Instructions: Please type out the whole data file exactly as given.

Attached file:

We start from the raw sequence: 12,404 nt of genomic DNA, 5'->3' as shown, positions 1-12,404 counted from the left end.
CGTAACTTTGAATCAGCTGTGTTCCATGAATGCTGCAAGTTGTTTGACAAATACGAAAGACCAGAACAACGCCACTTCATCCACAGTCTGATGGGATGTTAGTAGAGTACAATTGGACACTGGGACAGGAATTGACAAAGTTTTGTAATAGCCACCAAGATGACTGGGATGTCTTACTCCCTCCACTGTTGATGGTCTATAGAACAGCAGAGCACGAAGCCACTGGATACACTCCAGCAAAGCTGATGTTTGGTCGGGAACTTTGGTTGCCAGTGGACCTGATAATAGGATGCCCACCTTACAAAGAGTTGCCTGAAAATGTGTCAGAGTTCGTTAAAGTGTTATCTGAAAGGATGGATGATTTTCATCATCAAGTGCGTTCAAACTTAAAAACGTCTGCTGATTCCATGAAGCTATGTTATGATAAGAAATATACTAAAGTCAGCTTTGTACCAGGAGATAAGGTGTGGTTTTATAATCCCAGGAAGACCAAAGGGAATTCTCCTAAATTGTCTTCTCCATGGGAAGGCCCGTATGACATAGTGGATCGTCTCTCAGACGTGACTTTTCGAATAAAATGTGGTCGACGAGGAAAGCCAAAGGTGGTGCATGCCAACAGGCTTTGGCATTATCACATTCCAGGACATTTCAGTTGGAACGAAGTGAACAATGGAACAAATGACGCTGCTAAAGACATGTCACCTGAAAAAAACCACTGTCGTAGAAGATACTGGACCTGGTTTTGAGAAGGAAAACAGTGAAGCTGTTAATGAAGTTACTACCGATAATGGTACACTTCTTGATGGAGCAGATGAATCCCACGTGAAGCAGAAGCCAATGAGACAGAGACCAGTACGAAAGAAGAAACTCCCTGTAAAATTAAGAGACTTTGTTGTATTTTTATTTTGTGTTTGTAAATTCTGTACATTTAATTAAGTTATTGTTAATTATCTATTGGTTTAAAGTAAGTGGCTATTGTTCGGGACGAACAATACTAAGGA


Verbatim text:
We start from the raw sequence: 12,404 nt of genomic DNA, 5'->3' as shown, positions 1-12,404 counted from the left end.
CGTAACTTTGAATCAGCTGTGTTCCATGAATGCTGCAAGTTGTTTGACAAATACGAAAGACCAGAACAACGCCACTTCATCCACAGTCTGATGGGATGTTAGTAGAGTACAATTGGACACTGGGACAGGAATTGACAAAGTTTTGTAATAGCCACCAAGATGACTGGGATGTCTTACTCCCTCCACTGTTGATGGTCTATAGAACAGCAGAGCACGAAGCCACTGGATACACTCCAGCAAAGCTGATGTTTGGTCGGGAACTTTGGTTGCCAGTGGACCTGATAATAGGATGCCCACCTTACAAAGAGTTGCCTGAAAATGTGTCAGAGTTCGTTAAAGTGTTATCTGAAAGGATGGATGATTTTCATCATCAAGTGCGTTCAAACTTAAAAACGTCTGCTGATTCCATGAAGCTATGTTATGATAAGAAATATACTAAAGTCAGCTTTGTACCAGGAGATAAGGTGTGGTTTTATAATCCCAGGAAGACCAAAGGGAATTCTCCTAAATTGTCTTCTCCATGGGAAGGCCCGTATGACATAGTGGATCGTCTCTCAGACGTGACTTTTCGAATAAAATGTGGTCGACGAGGAAAGCCAAAGGTGGTGCATGCCAACAGGCTTTGGCATTATCACATTCCAGGACATTTCAGTTGGAACGAAGTGAACAATGGAACAAATGACGCTGCTAAAGACATGTCACCTGAAAAAAACCACTGTCGTAGAAGATACTGGACCTGGTTTTGAGAAGGAAAACAGTGAAGCTGTTAATGAAGTTACTACCGATAATGGTACACTTCTTGATGGAGCAGATGAATCCCACGTGAAGCAGAAGCCAATGAGACAGAGACCAGTACGAAAGAAGAAACTCCCTGTAAAATTAAGAGACTTTGTTGTATTTTTATTTTGTGTTTGTAAATTCTGTACATTTAATTAAGTTATTGTTAATTATCTATTGGTTTAAAGTAAGTGGCTATTGTTCGGGACGAACAATACTAAGGA